Here’s what it looks like. In this video, Patrice St-Louis Pivin (former international track cyclist and now training for bobsleigh) is using the releasers to do the eccentric portion of the front squat with 510lbs and the concentric with 385lbs.

Releasers are effective at increasing strength for several reasons:

  1. Psychological: They get you used to handling supramaximal weights. In contrast, a 90-100% load will feel lighter which will give your more confidence and you will stay tighter during your set. 
  1. Neurological: They can inhibit the Golgi Tendon Organs (GTOs) over time. The GTOs are protective mechanisms in your tendons and when they sense that you are producing too much force for your own good, they will inhibit force production.

    But this mechanism is conservative and as a result most people can only use 30-50% of their muscle strength potential. Controlling a supramax load, even if it is only during an eccentric, can desensitize your GTOs by “convincing” them that this supramax load is not dangerous to your structural integrity. This can lead to rapid strength gains.
  1. Physiological: Right off the bat you recruit more fast twitch fibers during the eccentric portion of a lift and less slow and intermediate fibers, so the FT fibers do most of the work, receiving a lot more stimulation. By overloading the eccentric with an extra 20% or so, you can stimulate them even more.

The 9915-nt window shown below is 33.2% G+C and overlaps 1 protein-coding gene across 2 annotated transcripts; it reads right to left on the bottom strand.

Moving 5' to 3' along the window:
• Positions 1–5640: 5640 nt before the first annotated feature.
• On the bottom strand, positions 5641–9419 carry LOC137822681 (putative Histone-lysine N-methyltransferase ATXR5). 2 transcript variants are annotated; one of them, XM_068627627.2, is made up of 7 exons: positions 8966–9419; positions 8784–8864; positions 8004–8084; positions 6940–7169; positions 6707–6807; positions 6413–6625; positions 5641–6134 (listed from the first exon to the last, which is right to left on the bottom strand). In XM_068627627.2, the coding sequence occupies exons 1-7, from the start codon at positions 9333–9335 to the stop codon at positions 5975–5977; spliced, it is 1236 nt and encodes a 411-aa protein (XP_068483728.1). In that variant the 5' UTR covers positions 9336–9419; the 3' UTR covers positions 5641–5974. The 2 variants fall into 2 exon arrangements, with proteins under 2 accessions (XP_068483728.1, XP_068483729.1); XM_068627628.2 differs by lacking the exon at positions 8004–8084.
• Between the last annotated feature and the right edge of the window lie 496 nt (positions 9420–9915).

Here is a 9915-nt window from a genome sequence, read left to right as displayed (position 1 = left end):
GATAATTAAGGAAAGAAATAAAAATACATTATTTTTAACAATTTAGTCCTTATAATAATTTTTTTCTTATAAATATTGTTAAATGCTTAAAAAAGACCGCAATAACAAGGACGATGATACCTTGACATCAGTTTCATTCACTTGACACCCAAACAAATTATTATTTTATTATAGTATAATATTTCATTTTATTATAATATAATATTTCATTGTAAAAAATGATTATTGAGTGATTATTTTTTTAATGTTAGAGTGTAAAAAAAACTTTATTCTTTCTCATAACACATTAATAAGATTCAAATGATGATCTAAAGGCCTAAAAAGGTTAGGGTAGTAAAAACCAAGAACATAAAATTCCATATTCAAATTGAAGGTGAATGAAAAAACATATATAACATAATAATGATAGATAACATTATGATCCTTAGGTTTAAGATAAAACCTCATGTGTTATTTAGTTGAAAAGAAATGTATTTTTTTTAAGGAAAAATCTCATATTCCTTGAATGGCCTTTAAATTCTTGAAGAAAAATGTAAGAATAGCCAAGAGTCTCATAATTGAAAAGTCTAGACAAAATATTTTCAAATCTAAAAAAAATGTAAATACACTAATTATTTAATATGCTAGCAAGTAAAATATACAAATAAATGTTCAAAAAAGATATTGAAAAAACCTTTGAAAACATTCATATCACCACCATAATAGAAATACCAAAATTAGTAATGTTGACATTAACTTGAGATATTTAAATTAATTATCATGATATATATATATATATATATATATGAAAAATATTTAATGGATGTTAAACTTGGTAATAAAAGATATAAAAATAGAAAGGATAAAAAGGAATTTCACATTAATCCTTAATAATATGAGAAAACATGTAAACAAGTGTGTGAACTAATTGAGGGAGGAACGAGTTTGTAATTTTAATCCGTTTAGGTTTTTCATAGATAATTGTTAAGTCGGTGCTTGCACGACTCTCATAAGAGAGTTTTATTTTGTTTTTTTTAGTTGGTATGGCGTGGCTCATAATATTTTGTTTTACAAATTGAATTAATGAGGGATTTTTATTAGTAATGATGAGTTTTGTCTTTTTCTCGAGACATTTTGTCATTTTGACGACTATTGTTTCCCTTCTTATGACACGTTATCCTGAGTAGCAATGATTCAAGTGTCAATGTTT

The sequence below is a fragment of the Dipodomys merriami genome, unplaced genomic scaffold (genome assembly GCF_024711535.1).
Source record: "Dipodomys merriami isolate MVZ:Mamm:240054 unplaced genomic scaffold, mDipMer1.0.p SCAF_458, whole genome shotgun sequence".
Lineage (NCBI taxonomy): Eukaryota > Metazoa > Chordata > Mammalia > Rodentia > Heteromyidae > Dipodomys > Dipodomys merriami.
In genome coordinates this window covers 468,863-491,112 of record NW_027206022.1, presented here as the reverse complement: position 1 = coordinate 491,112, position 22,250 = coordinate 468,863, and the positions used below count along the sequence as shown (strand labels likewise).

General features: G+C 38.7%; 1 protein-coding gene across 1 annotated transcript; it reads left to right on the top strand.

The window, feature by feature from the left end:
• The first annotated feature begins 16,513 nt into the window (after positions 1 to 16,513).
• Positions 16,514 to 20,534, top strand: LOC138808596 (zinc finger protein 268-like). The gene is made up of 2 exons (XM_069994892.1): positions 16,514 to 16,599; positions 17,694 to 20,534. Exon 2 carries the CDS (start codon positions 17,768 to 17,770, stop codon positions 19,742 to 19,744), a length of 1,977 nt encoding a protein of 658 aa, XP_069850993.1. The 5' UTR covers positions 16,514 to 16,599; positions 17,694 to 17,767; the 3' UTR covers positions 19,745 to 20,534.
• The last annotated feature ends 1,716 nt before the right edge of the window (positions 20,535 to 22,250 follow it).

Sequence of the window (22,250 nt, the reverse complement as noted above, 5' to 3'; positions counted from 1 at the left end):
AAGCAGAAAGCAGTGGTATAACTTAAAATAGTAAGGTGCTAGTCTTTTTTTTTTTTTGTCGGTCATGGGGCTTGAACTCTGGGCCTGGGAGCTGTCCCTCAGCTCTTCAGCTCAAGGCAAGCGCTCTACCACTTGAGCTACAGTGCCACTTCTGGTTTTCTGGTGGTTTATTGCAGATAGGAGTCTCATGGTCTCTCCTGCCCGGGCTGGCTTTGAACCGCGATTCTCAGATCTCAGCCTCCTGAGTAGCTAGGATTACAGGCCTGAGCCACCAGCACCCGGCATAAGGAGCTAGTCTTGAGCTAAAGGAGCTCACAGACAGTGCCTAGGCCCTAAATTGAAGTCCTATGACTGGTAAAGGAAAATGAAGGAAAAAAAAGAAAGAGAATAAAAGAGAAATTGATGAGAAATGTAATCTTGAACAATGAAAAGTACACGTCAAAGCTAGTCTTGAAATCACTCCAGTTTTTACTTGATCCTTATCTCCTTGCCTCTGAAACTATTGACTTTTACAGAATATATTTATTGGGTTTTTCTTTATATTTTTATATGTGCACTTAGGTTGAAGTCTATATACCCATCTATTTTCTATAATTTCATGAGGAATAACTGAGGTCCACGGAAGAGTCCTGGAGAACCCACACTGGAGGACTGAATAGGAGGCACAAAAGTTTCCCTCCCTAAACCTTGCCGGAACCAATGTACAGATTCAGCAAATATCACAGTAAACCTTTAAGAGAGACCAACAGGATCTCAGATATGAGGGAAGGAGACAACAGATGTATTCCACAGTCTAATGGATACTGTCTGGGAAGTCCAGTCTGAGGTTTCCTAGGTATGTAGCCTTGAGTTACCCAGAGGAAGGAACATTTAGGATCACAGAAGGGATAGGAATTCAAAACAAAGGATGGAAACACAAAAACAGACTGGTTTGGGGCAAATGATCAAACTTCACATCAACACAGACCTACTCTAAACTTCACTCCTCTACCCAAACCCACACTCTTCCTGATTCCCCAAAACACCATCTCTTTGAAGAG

This will lead to a higher muscle fiber firing rate, which increases strength dramatically. After a few weeks, that increase in firing rate will be transferable to concentric actions too and your lifting strength will increase.

Here are the methods I use with weight releasers. Each has its own application:

A) Heavy bar weight/Moderate releasers weight: This is for overall strength. The goal is to use a “combined eccentric weight” of 110-120% of your maximum concentric strength (some athletes will be able to go up to 130% in training).

The barbell weight will be around 80-85% and there will be an additional 25-40% in releaser weight. In the squat video above, Pat is using around 85% of his max front squat on the bar and the total weight is 117%.

In this bench video, he is using around 85% on the bar (310lbs) and 124% total weight (which is 4% too heavy in my opinion because of the slight loss of control in the last ¼). When using this method, we normally do 1 slow eccentric rep (5 sec) with the releasers and 1-3 concentric reps.